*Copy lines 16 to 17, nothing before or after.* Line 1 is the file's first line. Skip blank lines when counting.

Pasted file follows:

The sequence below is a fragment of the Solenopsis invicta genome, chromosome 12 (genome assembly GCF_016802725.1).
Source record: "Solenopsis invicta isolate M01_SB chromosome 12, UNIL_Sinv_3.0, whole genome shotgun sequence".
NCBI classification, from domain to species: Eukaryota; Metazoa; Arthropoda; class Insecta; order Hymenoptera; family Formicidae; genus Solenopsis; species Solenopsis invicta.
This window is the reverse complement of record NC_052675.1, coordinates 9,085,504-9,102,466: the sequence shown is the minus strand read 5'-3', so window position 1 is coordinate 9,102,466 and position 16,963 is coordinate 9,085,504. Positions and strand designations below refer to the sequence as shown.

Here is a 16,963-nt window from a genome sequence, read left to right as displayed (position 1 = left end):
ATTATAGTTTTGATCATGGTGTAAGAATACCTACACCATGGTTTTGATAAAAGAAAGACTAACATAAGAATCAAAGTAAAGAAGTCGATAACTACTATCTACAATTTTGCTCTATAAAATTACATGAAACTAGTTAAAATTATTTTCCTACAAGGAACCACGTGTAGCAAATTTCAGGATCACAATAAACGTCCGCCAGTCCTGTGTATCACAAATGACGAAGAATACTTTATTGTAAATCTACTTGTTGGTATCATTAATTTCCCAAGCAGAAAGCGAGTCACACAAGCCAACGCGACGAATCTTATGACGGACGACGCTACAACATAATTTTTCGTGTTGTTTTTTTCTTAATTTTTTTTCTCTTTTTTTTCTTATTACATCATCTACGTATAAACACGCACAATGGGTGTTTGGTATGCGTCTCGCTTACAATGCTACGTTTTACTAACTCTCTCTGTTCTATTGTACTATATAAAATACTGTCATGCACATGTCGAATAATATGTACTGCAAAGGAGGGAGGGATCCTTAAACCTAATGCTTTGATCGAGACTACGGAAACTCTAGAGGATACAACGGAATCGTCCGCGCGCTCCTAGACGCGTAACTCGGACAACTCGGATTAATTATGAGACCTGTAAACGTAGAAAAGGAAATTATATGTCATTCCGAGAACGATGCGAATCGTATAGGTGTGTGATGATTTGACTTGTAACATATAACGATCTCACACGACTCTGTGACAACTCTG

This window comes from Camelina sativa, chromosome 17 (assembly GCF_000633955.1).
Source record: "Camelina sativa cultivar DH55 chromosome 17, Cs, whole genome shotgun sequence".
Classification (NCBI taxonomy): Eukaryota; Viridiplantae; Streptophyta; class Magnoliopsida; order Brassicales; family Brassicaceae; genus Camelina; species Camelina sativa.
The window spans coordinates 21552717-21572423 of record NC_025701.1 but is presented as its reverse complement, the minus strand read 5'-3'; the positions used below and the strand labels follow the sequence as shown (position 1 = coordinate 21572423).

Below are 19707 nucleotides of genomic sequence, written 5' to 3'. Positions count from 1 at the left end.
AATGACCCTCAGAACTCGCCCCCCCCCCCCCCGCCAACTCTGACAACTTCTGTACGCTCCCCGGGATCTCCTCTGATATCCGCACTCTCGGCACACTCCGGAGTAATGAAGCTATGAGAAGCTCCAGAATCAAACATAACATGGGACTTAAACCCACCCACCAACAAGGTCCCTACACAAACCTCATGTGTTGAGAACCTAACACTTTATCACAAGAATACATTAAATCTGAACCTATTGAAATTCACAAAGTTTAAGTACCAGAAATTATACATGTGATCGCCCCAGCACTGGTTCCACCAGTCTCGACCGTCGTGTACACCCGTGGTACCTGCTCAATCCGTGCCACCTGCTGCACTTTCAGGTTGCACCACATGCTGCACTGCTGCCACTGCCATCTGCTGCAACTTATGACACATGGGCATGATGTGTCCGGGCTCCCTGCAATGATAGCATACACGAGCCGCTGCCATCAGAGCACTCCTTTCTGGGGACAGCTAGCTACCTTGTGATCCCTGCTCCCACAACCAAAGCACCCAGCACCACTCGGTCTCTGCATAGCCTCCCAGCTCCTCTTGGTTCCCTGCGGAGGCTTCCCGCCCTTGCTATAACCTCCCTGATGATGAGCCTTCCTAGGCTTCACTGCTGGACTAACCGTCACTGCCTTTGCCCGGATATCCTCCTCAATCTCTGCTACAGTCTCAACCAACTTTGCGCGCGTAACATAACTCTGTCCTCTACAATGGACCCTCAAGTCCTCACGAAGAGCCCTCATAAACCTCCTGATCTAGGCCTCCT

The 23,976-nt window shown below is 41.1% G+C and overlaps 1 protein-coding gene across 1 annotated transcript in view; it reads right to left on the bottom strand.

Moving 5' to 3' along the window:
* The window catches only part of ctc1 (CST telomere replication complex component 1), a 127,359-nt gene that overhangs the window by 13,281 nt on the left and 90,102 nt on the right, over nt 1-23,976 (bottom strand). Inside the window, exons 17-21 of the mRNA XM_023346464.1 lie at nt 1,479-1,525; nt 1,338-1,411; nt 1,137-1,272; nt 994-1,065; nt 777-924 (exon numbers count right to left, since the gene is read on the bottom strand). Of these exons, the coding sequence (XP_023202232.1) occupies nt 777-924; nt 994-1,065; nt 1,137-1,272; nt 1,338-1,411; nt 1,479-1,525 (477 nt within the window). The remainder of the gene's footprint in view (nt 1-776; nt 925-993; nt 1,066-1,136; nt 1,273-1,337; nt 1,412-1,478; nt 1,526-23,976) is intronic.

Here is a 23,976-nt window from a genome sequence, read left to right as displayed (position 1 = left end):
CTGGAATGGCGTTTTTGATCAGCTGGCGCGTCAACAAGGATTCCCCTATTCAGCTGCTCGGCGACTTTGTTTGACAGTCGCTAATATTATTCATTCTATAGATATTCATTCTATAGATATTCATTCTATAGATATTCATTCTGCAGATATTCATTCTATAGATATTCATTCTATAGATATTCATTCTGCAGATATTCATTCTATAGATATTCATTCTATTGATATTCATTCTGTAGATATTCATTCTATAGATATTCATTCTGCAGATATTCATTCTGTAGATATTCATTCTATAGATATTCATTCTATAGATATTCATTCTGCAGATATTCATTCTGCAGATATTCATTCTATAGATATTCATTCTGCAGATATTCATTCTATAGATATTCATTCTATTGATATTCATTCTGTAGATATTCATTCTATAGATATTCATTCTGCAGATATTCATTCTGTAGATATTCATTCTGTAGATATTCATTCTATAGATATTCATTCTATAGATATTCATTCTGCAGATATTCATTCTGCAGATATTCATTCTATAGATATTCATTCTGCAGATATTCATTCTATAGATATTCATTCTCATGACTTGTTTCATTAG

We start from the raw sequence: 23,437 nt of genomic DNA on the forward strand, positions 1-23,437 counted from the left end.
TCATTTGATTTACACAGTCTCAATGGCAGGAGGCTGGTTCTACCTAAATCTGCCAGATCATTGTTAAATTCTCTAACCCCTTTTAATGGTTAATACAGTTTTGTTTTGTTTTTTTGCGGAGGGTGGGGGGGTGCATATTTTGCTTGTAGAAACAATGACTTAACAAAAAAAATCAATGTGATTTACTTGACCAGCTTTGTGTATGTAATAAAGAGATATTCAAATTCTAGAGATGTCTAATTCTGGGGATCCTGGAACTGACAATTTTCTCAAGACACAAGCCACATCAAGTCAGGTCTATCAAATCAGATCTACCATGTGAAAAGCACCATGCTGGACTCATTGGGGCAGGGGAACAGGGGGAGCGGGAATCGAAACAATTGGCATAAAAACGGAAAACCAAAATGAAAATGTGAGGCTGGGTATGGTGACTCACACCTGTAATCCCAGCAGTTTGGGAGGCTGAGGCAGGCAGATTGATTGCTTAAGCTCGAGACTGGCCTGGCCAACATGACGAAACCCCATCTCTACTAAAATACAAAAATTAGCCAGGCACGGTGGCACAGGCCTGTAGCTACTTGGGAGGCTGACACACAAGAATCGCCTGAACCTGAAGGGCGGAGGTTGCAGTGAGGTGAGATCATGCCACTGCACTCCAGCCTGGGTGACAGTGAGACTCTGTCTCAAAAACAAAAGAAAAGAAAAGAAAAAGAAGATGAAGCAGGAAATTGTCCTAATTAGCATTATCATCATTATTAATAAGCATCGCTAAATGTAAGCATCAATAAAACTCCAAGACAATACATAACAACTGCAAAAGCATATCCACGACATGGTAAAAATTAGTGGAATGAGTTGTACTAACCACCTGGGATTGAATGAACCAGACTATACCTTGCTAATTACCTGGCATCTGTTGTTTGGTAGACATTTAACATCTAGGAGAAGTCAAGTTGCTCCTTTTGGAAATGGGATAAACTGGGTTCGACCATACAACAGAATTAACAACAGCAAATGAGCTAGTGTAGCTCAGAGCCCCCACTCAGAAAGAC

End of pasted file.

Here is a 23,976-nt window from a genome sequence, read left to right as displayed (position 1 = left end):
CTGGAATGGCGTTTTTGATCAGCTGGCGCGTCAACAAGGATTCCCCTATTCAGCTGCTCGGCGACTTTGTTTGACAGTCGCTAATATTATTCATTCTATAGATATTCATTCTATAGATATTCATTCTATAGATATTCATTCTGCAGATATTCATTCTATAGATATTCATTCTATAGATATTCATTCTGCAGATATTCATTCTATAGATATTCATTCTATTGATATTCATTCTGTAGATATTCATTCTATAGATATTCATTCTGCAGATATTCATTCTGTAGATATTCATTCTATAGATATTCATTCTATAGATATTCATTCTGCAGATATTCATTCTGCAGATATTCATTCTATAGATATTCATTCTGCAGATATTCATTCTATAGATATTCATTCTATTGATATTCATTCTGTAGATATTCATTCTATAGATATTCATTCTGCAGATATTCATTCTGTAGATATTCATTCTGTAGATATTCATTCTATAGATATTCATTCTATAGATATTCATTCTGCAGATATTCATTCTGCAGATATTCATTCTATAGATATTCATTCTGCAGATATTCATTCTATAGATATTCATTCTCATGACTTGTTTCATTAG